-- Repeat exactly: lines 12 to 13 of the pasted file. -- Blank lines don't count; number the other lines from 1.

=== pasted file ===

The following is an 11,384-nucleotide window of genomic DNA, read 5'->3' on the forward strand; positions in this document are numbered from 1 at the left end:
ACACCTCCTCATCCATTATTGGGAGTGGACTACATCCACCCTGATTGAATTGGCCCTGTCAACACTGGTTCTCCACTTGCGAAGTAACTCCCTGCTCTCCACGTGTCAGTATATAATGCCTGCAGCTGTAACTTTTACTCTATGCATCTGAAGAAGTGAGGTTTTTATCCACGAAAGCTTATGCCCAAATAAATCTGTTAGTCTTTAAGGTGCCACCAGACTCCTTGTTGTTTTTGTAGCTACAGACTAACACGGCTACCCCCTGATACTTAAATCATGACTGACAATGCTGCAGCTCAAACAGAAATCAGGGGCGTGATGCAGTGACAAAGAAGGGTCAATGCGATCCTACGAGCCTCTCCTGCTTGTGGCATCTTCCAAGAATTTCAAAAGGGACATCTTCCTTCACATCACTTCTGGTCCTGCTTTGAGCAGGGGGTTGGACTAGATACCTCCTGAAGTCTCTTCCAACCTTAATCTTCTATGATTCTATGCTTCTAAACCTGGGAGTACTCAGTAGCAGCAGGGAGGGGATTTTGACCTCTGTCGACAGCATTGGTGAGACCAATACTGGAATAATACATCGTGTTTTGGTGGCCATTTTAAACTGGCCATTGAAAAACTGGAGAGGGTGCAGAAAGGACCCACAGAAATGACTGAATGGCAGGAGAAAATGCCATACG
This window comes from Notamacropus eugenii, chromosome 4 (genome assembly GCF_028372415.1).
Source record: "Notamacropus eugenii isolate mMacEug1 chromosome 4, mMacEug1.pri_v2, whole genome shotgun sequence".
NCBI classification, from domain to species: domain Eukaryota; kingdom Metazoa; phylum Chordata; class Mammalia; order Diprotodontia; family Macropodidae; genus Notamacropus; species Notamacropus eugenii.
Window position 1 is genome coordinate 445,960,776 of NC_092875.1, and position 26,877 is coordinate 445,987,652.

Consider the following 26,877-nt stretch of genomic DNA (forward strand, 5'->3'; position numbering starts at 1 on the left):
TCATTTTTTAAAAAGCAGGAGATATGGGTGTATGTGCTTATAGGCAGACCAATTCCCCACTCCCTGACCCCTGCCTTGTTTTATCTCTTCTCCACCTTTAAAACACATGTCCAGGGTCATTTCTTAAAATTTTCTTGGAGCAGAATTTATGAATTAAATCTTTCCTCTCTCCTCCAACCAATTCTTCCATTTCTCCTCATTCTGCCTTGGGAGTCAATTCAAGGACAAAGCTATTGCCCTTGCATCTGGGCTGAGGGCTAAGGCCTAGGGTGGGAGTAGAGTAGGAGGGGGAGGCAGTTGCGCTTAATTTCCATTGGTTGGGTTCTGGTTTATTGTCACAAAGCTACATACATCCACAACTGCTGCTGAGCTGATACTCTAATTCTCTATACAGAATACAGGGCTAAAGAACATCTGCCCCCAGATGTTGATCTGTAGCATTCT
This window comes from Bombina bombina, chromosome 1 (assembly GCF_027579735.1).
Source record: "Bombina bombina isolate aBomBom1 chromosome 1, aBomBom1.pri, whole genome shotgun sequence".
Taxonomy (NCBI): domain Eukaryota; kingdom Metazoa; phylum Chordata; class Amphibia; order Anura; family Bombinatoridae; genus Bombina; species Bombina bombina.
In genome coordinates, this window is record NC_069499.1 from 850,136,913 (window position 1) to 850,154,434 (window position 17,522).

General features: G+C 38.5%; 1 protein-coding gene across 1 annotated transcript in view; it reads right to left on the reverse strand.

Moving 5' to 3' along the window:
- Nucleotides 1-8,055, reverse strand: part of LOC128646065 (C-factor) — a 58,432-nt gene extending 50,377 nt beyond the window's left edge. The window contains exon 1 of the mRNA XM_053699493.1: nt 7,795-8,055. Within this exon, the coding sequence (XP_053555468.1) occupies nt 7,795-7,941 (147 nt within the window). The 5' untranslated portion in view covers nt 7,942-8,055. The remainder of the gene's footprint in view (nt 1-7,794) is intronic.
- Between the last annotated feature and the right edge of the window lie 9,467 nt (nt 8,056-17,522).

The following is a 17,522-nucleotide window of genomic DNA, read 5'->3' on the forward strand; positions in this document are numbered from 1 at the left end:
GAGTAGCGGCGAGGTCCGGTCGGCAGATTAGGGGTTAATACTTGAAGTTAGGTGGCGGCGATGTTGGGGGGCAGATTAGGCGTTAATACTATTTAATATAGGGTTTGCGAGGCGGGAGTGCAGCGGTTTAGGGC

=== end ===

In genome coordinates, this window is record NC_069499.1 from 850,136,913 (window position 1) to 850,154,434 (window position 17,522).

General features: G+C 38.5%; 1 protein-coding gene across 1 annotated transcript in view; it reads right to left on the reverse strand.